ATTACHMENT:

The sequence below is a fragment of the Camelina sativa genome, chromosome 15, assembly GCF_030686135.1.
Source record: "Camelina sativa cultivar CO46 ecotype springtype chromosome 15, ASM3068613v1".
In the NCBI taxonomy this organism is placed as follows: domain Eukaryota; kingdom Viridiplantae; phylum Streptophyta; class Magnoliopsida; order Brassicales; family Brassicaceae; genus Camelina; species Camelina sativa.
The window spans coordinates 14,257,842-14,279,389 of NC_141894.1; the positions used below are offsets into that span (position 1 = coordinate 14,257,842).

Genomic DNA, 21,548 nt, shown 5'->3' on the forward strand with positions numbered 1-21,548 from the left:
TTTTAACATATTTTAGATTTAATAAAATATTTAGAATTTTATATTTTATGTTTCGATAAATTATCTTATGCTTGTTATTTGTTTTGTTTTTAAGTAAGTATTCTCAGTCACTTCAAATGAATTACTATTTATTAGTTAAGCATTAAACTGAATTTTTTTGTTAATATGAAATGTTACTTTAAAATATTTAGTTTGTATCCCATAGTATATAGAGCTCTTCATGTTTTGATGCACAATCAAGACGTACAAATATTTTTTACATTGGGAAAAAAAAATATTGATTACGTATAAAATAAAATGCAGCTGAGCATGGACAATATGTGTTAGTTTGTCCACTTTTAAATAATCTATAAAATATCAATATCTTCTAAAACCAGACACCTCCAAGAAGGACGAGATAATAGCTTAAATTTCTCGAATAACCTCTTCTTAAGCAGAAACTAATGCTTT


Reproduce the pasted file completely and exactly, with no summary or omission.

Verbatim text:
The sequence below is a fragment of the Camelina sativa genome, chromosome 15, assembly GCF_030686135.1.
Source record: "Camelina sativa cultivar CO46 ecotype springtype chromosome 15, ASM3068613v1".
In the NCBI taxonomy this organism is placed as follows: domain Eukaryota; kingdom Viridiplantae; phylum Streptophyta; class Magnoliopsida; order Brassicales; family Brassicaceae; genus Camelina; species Camelina sativa.
The window spans coordinates 14,257,842-14,279,389 of NC_141894.1; the positions used below are offsets into that span (position 1 = coordinate 14,257,842).

Genomic DNA, 21,548 nt, shown 5'->3' on the forward strand with positions numbered 1-21,548 from the left:
TTTTAACATATTTTAGATTTAATAAAATATTTAGAATTTTATATTTTATGTTTCGATAAATTATCTTATGCTTGTTATTTGTTTTGTTTTTAAGTAAGTATTCTCAGTCACTTCAAATGAATTACTATTTATTAGTTAAGCATTAAACTGAATTTTTTTGTTAATATGAAATGTTACTTTAAAATATTTAGTTTGTATCCCATAGTATATAGAGCTCTTCATGTTTTGATGCACAATCAAGACGTACAAATATTTTTTACATTGGGAAAAAAAAATATTGATTACGTATAAAATAAAATGCAGCTGAGCATGGACAATATGTGTTAGTTTGTCCACTTTTAAATAATCTATAAAATATCAATATCTTCTAAAACCAGACACCTCCAAGAAGGACGAGATAATAGCTTAAATTTCTCGAATAACCTCTTCTTAAGCAGAAACTAATGCTTT